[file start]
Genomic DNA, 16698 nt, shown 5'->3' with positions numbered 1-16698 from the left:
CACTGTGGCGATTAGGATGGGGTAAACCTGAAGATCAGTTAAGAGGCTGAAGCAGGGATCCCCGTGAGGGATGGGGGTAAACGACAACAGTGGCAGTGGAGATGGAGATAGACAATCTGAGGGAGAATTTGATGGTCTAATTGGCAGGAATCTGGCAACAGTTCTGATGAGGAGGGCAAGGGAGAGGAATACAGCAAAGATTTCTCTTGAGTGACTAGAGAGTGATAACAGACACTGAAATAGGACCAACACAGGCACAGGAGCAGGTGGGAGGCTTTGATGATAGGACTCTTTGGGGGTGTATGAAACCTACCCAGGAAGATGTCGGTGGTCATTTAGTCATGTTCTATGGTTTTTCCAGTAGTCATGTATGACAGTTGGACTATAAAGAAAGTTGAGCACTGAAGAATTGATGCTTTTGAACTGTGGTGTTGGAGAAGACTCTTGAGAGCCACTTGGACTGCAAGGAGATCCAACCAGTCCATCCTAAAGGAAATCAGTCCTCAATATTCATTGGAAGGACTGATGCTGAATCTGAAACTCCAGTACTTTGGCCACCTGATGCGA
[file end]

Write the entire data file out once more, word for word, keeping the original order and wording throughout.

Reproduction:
Genomic DNA, 16698 nt, shown 5'->3' with positions numbered 1-16698 from the left:
CACTGTGGCGATTAGGATGGGGTAAACCTGAAGATCAGTTAAGAGGCTGAAGCAGGGATCCCCGTGAGGGATGGGGGTAAACGACAACAGTGGCAGTGGAGATGGAGATAGACAATCTGAGGGAGAATTTGATGGTCTAATTGGCAGGAATCTGGCAACAGTTCTGATGAGGAGGGCAAGGGAGAGGAATACAGCAAAGATTTCTCTTGAGTGACTAGAGAGTGATAACAGACACTGAAATAGGACCAACACAGGCACAGGAGCAGGTGGGAGGCTTTGATGATAGGACTCTTTGGGGGTGTATGAAACCTACCCAGGAAGATGTCGGTGGTCATTTAGTCATGTTCTATGGTTTTTCCAGTAGTCATGTATGACAGTTGGACTATAAAGAAAGTTGAGCACTGAAGAATTGATGCTTTTGAACTGTGGTGTTGGAGAAGACTCTTGAGAGCCACTTGGACTGCAAGGAGATCCAACCAGTCCATCCTAAAGGAAATCAGTCCTCAATATTCATTGGAAGGACTGATGCTGAATCTGAAACTCCAGTACTTTGGCCACCTGATGCGA